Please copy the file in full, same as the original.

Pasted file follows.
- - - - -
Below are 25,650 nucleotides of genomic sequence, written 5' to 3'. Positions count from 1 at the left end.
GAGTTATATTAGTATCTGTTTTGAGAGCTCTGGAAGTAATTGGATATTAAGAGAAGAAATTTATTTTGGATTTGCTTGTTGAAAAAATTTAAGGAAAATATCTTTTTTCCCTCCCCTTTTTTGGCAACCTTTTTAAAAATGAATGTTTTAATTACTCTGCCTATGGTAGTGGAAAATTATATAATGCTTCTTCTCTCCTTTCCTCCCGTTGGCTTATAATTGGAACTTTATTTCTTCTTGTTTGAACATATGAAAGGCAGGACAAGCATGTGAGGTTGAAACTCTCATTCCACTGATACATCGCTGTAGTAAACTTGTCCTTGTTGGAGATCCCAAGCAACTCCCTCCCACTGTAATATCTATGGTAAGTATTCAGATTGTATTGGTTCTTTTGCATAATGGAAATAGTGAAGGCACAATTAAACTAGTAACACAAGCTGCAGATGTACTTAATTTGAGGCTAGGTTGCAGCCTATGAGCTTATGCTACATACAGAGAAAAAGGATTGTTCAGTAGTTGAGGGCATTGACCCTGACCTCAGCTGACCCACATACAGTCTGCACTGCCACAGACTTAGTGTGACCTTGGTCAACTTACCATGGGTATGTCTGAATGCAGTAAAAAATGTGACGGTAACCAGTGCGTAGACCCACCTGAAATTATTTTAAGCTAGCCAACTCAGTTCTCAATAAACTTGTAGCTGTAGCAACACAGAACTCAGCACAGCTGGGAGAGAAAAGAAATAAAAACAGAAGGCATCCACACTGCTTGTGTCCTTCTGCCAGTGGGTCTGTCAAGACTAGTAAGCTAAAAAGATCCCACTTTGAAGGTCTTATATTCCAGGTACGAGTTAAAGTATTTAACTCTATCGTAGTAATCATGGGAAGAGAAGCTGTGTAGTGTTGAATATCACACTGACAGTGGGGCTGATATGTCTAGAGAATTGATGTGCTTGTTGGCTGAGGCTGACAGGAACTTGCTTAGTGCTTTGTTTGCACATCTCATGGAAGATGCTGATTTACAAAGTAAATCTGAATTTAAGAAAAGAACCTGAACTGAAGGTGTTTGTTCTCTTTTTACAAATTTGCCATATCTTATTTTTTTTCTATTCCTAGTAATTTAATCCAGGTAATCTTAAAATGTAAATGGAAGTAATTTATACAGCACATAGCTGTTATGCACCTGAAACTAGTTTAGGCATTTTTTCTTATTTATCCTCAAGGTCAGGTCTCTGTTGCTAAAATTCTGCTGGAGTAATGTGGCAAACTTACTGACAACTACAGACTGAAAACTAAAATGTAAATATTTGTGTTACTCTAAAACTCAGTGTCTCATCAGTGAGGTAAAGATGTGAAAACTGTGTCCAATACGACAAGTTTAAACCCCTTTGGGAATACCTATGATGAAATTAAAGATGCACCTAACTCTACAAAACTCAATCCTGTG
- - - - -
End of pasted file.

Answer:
Below are 25,650 nucleotides of genomic sequence, written 5' to 3'. Positions count from 1 at the left end.
GAGTTATATTAGTATCTGTTTTGAGAGCTCTGGAAGTAATTGGATATTAAGAGAAGAAATTTATTTTGGATTTGCTTGTTGAAAAAATTTAAGGAAAATATCTTTTTTCCCTCCCCTTTTTTGGCAACCTTTTTAAAAATGAATGTTTTAATTACTCTGCCTATGGTAGTGGAAAATTATATAATGCTTCTTCTCTCCTTTCCTCCCGTTGGCTTATAATTGGAACTTTATTTCTTCTTGTTTGAACATATGAAAGGCAGGACAAGCATGTGAGGTTGAAACTCTCATTCCACTGATACATCGCTGTAGTAAACTTGTCCTTGTTGGAGATCCCAAGCAACTCCCTCCCACTGTAATATCTATGGTAAGTATTCAGATTGTATTGGTTCTTTTGCATAATGGAAATAGTGAAGGCACAATTAAACTAGTAACACAAGCTGCAGATGTACTTAATTTGAGGCTAGGTTGCAGCCTATGAGCTTATGCTACATACAGAGAAAAAGGATTGTTCAGTAGTTGAGGGCATTGACCCTGACCTCAGCTGACCCACATACAGTCTGCACTGCCACAGACTTAGTGTGACCTTGGTCAACTTACCATGGGTATGTCTGAATGCAGTAAAAAATGTGACGGTAACCAGTGCGTAGACCCACCTGAAATTATTTTAAGCTAGCCAACTCAGTTCTCAATAAACTTGTAGCTGTAGCAACACAGAACTCAGCACAGCTGGGAGAGAAAAGAAATAAAAACAGAAGGCATCCACACTGCTTGTGTCCTTCTGCCAGTGGGTCTGTCAAGACTAGTAAGCTAAAAAGATCCCACTTTGAAGGTCTTATATTCCAGGTACGAGTTAAAGTATTTAACTCTATCGTAGTAATCATGGGAAGAGAAGCTGTGTAGTGTTGAATATCACACTGACAGTGGGGCTGATATGTCTAGAGAATTGATGTGCTTGTTGGCTGAGGCTGACAGGAACTTGCTTAGTGCTTTGTTTGCACATCTCATGGAAGATGCTGATTTACAAAGTAAATCTGAATTTAAGAAAAGAACCTGAACTGAAGGTGTTTGTTCTCTTTTTACAAATTTGCCATATCTTATTTTTTTTCTATTCCTAGTAATTTAATCCAGGTAATCTTAAAATGTAAATGGAAGTAATTTATACAGCACATAGCTGTTATGCACCTGAAACTAGTTTAGGCATTTTTTCTTATTTATCCTCAAGGTCAGGTCTCTGTTGCTAAAATTCTGCTGGAGTAATGTGGCAAACTTACTGACAACTACAGACTGAAAACTAAAATGTAAATATTTGTGTTACTCTAAAACTCAGTGTCTCATCAGTGAGGTAAAGATGTGAAAACTGTGTCCAATACGACAAGTTTAAACCCCTTTGGGAATACCTATGATGAAATTAAAGATGCACCTAACTCTACAAAACTCAATCCTGTG